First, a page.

You See What We’re Dealing With Here?

Last night Hubs was having a very important talk with ten-year-old Adam, explaining why math is important and how he will use it his entire life.

(I chose to sit beside Hubs and nod in very serious agreement, hoping that Adam wouldn’t call my bluff and point out that his mother needs to pull out the calculator just to make a loaf of bread.)

Anyhoo, Hubs was listing all the important uses of math in the world, while Adam tried to counter that he already knew plenty, thankyouverymuch.

"Oh really?" Hubs asked.  "You know how to balance a checkbook?"

Adam didn’t miss a beat.  He extended his palm out in front of him.  "Of course.  You just lay it very carefully in your hand and don’t let it fall."

We’re in for it.

28 thoughts on “You See What We’re Dealing With Here?

  1. Proverbs31 says:

    I’m not sure what grade he’s in, but I’m sure that’s a common discussion to have – we’re going through the same thing with our 2nd grader. My husband decided to call his mom (who is a seamstress) so our daughter could ask her all the ways she uses math throughout the day – except that his mom stuttered and stumbled and couldn’t think of a single example on such short notice. ๐Ÿ˜› It didn’t go quite as my husband had expected. ๐Ÿ™‚

  2. Activities Coordinator says:

    There is a t-shirt for sale @ that says “There are three kinds of people in the world, those who are good in math and those who aren’t.”
    I need that t-shirt, but I don’t think Adam does. Seems to me he can add two and two.
    Hold on tight and enjoy the ride!

  3. bananas says:

    Hilarious and scary smart. I love the t-shirt comment… there are three kinds of people, those who are good at math and the ones who aren’t. I WANT THAT T-SHIRT!!

  4. Elena says:

    My hubby’s a math teacher, and his tactic is just to go ahead and tell kids the truth–they probably won’t ever use any of the math that they’re using.
    But it’s this weird ‘lose your life to find it in the end’ sort of thing. If people only did math because it was ‘useful,’ modern science couldn’t possibly exist. Mathematicians don’t do math because it’s useful, but because it is beautiful. And because nature is so imprinted by the character of our Beautiful Creator, beautiful mathematics almost always turns out to be useful after the fact. And so it is that as a by-product of our search for beauty, we have cars and airplanes and light bulbs and microwaves and contact lenses and other great stuff like that.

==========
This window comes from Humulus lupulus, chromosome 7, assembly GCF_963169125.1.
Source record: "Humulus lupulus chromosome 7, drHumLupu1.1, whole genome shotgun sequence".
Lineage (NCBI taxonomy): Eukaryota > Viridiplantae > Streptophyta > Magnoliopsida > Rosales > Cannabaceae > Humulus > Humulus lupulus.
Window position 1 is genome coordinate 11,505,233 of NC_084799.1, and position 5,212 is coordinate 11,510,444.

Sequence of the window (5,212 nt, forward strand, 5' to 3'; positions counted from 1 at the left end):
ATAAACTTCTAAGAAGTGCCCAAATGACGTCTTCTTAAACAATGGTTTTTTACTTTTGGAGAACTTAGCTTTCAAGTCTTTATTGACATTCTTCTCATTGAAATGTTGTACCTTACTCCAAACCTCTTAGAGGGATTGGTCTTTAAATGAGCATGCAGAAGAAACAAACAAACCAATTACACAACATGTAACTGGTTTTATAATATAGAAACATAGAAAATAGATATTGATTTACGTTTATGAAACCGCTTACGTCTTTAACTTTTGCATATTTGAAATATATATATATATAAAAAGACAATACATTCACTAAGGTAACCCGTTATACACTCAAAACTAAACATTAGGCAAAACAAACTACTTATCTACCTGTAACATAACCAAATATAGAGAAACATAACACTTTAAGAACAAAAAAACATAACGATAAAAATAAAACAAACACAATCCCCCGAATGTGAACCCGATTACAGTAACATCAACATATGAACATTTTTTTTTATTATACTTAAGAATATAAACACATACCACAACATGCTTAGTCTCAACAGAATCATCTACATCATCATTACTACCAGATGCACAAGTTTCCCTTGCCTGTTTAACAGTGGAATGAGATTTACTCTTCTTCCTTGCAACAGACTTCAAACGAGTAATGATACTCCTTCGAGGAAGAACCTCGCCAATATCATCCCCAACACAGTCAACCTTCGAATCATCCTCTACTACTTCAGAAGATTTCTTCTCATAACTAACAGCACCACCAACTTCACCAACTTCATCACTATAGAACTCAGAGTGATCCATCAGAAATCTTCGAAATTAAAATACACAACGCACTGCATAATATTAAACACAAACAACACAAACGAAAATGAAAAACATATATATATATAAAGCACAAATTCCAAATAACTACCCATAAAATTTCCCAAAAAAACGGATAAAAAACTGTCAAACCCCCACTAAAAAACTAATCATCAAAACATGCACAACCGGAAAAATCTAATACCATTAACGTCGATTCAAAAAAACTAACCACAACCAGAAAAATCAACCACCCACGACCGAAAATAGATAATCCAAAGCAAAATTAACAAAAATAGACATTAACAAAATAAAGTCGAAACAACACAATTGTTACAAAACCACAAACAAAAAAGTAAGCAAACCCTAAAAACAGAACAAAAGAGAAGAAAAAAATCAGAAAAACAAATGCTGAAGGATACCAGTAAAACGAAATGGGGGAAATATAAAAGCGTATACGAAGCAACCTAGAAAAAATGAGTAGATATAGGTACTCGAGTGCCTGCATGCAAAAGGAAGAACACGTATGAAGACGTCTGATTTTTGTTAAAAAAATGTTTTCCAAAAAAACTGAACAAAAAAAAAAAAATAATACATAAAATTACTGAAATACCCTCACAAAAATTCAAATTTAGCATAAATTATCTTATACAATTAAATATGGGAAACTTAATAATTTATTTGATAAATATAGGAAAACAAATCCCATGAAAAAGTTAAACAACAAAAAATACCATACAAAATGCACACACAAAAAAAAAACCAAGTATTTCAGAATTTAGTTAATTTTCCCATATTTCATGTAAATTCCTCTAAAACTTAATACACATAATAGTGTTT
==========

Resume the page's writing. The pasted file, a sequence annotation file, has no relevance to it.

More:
Okay, so Steven really does need to know how to balance a checkbook. But anything beyond basic arithmetic, he’s really not going to use unless he becomes the sort of person who loves mathematics.
    But just as it’s worthwhile to learn to love music, simply because beauty will enrich his life, Steven also deserves the opportunity to learn to love math.
    And if he DOES become the sort of person who love math… well, he just might become the sort of person who changes the world.
    (Good luck with the homework wars!)

  5. Mrs. Nicklebee says:

    I love Elena’s husband’s way of dealing with the math loathing! I think I will try that next time. My husband usually tells them the truth also, except that he tells them it’s great mental exercise to help them use their brains. That sounds lame now that I type it out so I think he says it another way which escapes me at the moment. ๐Ÿ˜ฎ

  6. Paulette1958 says:

    seriously good luck with this, I had that same talk with my 10 year old and that was 6 years ago and am still doing so now and he is in the 11th grade!! Math has been our worse nightmare so stay on top of it lol
    Good luck

  7. FeeFiFoto says:

    I adore a kid with a sense of humor. Good for him! Last week my son and I toured a middle school and the admissions director was talking about school sports. When she mentioned the cross country team had won some big shot tournament three years in a row, he said: “You mean you’ve won it three years running.”

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